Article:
In the meantime my other projects haven't exactly been waiting for me. We had Nutrition Corner this week for the nursing mothers, where we cooked traditional sorghum porridge but added peanut butter to increase the protein for the babies. I was also supposed to resume yoga classes this week on Wednesday but the huge storm required me to cancel it, but we're crossing our fingers that the weather will hold out so we can start on Monday. I'm also working with some local counterparts to try to put together something like a "Farmer's Market" once a month here in the district, so that has been fun, but has been a bit demanding as we start it up. Even the beekeeping project and the water tank project have been missing me, but I met last night with the beekeepers and we worked on their business plan. They got really excited when we put up the estimated annual sales on the cash flow projections!
Shane's counterpart at Snake Park has had some other committments to attend to lately, one being a workshop for grant funding that they are very excited to be recieving, so they haven't been doing a lot of work together with Snake Park. Shane has been working with his team to give several more Fight Like a Girl workshops, which are getting extremely positive responses from both the girls and the teachers. He has also decided to stop his running training program and switch back to the body building program - so, we have to figure out how to get him over 80 grams of protein per day!
So, I think this will influence my activities in the kitchen. However, all of this going to Maseru has meant that we have gotten to eat some treats - like cheese! And avocados, yogurt and mushrooms, so that has been pretty great. I made caramelized onion and mushroom parmesean calzones this week and "ghetto" mozzerella sticks. We had tuna burgers last night with avocado based spread and of course we've had- guacamole! Tonight, egg rolls and this weekend I hope to try my hand at baking German Stollen (fruit) bread, though I think you're supposed to bake it for the winter solstice... It should still be delicious regardless of the time of year.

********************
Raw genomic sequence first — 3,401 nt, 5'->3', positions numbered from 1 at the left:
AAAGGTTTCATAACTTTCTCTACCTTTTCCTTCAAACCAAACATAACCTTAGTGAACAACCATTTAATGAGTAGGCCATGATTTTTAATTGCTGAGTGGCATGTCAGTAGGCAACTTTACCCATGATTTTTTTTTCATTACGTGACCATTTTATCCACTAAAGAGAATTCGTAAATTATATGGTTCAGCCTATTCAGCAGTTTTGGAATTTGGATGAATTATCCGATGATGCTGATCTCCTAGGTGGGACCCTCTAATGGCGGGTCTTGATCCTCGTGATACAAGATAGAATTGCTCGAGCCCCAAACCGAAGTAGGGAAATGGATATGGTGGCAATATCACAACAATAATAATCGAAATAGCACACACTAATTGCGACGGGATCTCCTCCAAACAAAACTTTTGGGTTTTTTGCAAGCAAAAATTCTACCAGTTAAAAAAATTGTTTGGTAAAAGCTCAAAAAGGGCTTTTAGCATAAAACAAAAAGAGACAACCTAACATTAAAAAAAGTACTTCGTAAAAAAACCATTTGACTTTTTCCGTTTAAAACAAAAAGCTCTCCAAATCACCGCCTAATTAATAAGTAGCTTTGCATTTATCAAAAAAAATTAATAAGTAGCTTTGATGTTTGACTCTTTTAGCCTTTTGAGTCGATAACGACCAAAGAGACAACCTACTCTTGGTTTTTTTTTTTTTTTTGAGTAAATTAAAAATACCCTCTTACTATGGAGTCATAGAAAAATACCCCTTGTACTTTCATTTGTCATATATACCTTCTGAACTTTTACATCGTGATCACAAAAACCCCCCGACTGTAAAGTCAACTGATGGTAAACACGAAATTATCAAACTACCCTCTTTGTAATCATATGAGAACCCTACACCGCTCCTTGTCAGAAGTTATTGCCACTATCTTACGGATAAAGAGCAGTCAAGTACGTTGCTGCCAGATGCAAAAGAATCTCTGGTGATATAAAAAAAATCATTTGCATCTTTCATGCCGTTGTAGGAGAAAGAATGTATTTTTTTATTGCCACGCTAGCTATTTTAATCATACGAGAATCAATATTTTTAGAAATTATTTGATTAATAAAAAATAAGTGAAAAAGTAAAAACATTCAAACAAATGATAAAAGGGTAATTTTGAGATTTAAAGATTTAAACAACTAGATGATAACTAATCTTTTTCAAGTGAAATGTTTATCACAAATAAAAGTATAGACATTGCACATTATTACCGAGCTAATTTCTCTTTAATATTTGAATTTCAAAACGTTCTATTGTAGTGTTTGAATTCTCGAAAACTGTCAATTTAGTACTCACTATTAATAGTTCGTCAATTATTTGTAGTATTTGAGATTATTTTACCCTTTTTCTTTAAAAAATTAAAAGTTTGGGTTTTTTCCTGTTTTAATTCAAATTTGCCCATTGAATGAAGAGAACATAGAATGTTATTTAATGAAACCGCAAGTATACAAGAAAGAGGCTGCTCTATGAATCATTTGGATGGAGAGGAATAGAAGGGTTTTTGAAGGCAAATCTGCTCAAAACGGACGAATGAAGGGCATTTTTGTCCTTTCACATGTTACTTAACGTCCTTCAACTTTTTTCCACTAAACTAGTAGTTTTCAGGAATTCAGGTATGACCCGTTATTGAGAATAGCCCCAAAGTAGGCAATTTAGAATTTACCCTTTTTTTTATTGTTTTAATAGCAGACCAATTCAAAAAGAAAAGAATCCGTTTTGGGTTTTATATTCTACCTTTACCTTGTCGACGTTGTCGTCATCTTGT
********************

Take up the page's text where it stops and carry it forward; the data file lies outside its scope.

In other news, we were able to get our cat a rabies shot - which was kind of a relief because I had heard something about a rabies outbreak and it would be really sad for us if something like that happened to Serurubele, so hopefully we are in the clear now. By the way, the vet informed me that he would only give our cat the shot if we promised to vote for Obama - we've had quite a few pro-Obama Basotho approach us here... so, there's some globalization for you! Our garden is coming along, we still have some rabbits/birds/moles eating things, but we have some kale growing up and the tomato seedlings are really taking off, and some beans and squash are starting to come up along with our potatoes. It is so funny being in this early summer mode as we're hearing all about fall up there, even if I go to look up recipes and things online, there is all this talk about pumpkin and fall fare and halloween - it is a bit confusing! Let's see, Shane has finished The Kite Runner and is primarily reading a Chemistry textbook, while I'm still working on The Long Walk to Freedom- Nelson Mandela's autobiography.
I think I'll go ahead and wrap up with that but we look forward to hearing from you and I'll try to not have such a long lapse before my next post - hope you enjoyed our news from Lesotho and we are sending all our best your way!
Carol and Shane